Thursday, May 13, 2010

Fette Sau: Go Meat!

Of all the foods there are perhaps none are more American than barbecue. A quick point of clarification, the word "barbecue" should not to be confused with grilling. Where grilling is a method of cooking with direct heat, barbecue is a method of slowly cooking with indirect heat and smoke. I know, New York is not exactly what you'd call a barbecue destination. We don't have vinegar-based sauces or chopped pork like the Carolinas, have smoke ribs and pull pork like Memphis, tomato-based sauces like Kansas City and even prepare our brisket differently than Texans, but rest assured, there are a growing number of quality barbecue joints in New York City and last weekend a bunch of friends joined The Chief and I in Williamsburg to sample one of New York's best.

Growing up in Rochester, I always have been and still am partial to John Stage's Dinosaur BBQ. I was thrilled to learn about the Harlem Dinosaur BBQ location but needed something a bit closer. Stemming from my desire not to have to travel so far for barbecue prompted my search for good barbecue in Brooklyn. My search led me to Williamsburg's Fette Sau, meaning "little pig," which has garnered both accolades and a strong following over the years; and after learning that you ordered your meat by the pound and your beer by the gallon it was no longer a question if, but rather, when I would come.

Located off Metropolitan Ave. not too far from the BQE, Fette Sau's entrance looks more like a junk yard than a restaurant, with a chain link fence and barbed wire as its entrance. A long alley with several picnic tables leads you into a "garage" area where the food is prepared and served. The ambiance at Fette Sau may best be described as barnyard chic. The walls are painted with images of pork and beef cuts that look as though they were taken straight from the pages of a butcher's manual as diners feast at communal tables. The barnyard theme even extends to the beer taps which have been replaced by different cutting instruments, such as meat cleavers and tenderizers. The bar offers ten different beers, including several Sixpoint and Brooklyn Brewery varieties, and boasts an impressive selection of domestic whiskeys. After tasting several of the different beers we selected the Sixpoint Vienna Pale Ale, a variety brewed exclusively for the restaurant I was told and were served in mason jars.

Fette Sau's barbecue menu rotates daily between different meats. This can be frustrating or refreshing depending on the frequency that you visit the restaurant. On one of my visits, both pork and beef ribs were on the menu, while on another there were no ribs available. Fette Sau uses a dry rub on their meats and smokes them without any sauce. Instead, three different sauces are provided on each table: a Sweet BBQ, a Pisilla Chili Pepper Sauce and a Vinegar Sauce. You may mix and match as you please as the majority of our group preferred a combination of the sweet BBQ and spicy pasilla chili sauces.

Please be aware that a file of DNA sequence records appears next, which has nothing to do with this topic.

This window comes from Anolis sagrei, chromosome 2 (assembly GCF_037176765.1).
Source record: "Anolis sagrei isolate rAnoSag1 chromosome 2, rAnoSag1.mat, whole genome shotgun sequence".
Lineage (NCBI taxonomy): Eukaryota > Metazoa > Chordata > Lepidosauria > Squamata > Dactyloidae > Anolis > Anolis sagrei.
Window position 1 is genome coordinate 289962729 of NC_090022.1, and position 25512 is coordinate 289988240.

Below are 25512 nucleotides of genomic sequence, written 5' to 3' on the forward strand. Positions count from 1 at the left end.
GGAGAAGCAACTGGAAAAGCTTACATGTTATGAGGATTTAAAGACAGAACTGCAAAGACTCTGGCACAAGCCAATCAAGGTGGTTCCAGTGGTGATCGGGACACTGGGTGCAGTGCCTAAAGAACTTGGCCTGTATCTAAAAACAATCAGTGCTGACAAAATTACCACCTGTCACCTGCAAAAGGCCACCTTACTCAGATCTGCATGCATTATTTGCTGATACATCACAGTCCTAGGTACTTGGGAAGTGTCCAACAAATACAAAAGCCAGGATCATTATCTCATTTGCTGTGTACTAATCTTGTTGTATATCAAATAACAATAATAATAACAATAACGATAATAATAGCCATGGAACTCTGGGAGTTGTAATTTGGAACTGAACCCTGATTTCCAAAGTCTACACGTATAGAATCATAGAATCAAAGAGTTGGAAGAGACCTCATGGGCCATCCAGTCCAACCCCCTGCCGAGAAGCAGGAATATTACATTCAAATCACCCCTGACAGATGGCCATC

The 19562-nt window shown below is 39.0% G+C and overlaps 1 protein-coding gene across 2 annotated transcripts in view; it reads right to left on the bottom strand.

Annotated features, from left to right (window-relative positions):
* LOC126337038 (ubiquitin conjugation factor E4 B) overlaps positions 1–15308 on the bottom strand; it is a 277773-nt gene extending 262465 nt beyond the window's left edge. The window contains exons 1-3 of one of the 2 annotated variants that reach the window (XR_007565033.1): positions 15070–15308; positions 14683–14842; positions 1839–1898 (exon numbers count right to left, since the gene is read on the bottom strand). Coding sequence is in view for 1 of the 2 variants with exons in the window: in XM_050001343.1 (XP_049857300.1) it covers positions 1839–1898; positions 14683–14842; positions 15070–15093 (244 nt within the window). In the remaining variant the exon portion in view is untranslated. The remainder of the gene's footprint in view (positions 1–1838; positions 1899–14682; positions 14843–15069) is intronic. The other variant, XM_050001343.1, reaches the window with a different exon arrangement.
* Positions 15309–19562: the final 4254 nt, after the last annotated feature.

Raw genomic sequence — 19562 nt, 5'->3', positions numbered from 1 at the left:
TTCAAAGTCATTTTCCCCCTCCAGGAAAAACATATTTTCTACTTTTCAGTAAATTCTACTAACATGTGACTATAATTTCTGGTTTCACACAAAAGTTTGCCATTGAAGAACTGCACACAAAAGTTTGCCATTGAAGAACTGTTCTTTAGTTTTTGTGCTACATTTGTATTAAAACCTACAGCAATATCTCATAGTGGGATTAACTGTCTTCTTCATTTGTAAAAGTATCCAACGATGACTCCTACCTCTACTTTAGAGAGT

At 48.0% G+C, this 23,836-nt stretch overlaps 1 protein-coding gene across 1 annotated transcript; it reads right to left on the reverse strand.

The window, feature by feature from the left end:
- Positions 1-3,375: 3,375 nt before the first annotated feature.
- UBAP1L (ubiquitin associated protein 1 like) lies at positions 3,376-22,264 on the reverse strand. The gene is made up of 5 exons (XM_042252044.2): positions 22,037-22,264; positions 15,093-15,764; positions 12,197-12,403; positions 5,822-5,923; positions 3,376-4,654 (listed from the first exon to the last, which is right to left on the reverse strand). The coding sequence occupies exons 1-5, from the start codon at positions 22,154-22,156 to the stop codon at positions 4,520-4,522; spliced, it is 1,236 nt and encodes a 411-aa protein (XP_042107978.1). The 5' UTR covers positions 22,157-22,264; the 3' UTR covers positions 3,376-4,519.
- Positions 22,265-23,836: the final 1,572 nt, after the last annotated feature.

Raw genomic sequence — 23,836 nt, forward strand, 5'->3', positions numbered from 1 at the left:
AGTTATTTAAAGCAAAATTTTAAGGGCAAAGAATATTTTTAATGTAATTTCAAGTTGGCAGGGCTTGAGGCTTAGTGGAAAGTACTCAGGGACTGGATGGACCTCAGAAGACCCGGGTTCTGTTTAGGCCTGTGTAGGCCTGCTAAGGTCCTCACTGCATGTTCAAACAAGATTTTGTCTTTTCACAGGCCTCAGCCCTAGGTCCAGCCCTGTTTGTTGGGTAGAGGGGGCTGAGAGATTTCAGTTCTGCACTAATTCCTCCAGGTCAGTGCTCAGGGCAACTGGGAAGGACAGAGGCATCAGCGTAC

After finding some seats we got into the long line as we scanned the blackboards that listed the daily meats and sides. We opted for two large sides: burnt ends baked beans and coleslaw. The Burnt Ends Baked Beans were some of the tastiest beans I've ever had. Smokey chunks of burnt ends studded the sweet and spicy beans.

The Coleslaw was crisp and refreshing. I particularly enjoyed the addition of apple which provided sweet note to this otherwise ordinary side.

The Duroc St. Louis Pork Ribs were fall-off-the-bone tender and tasted even better with some sauce added.

The Duroc Pulled Pork Shoulder was good, but far from my favorite, though The Chief couldn't keep his hands off the meat. The meat was tender and moist and made a killer pulled pork sandwich between the Martin's potato rolls given to you and topped with coleslaw.

On the other hand, the Berkshire Pork Belly was my favorite of all the meats. Simply put, the pork belly was sinfully unctuous. The succulent meat topped with a layer of fat that just melted when it reached your lips is reason enough to try the barbecue here.

Also very good were the Berkshire Spicy Pork Sausages. Snappy from natural casings, these sausages surely didn't lack any flavor and had a spicy finish to them.

The Black Angus Beef Brisket was very tender and had a nice beefy flavor that even a Texan would've approved of.

The Black Angus Boneless Beef Ribs were great with one exception: they came without the bones. Nonetheless, the meat's flavor wasn't compromised by the absence of the bones and I wouldn't hesitate ordering this again.

In addition to these meats, I've also seen Canadian Wild Boar Roast, Berkshire Pork Jowl and have sampled Duroc Pork Loin and Black Angus Beef Sirloin. All of Fette Sau's meats had nice smoke penetration and were flavorful. The dry rub used to season the meat wasn't too strong as to mask its natural flavor and the sauces acted as a nice compliment for those barbecue sauce lovers. While New York may not have its own distinct barbecue style, barbecue joints like Fette Sau are more than capable of satisfying even the strongest barbecue cravings, just be sure to remember the wet naps on the way out.

Fette Sau
354 Metropolitan Avenue
Brooklyn, NY 11211
(718) 963-3404

To see all our pics please click the flickr link.

Fette Sau on Urbanspoon

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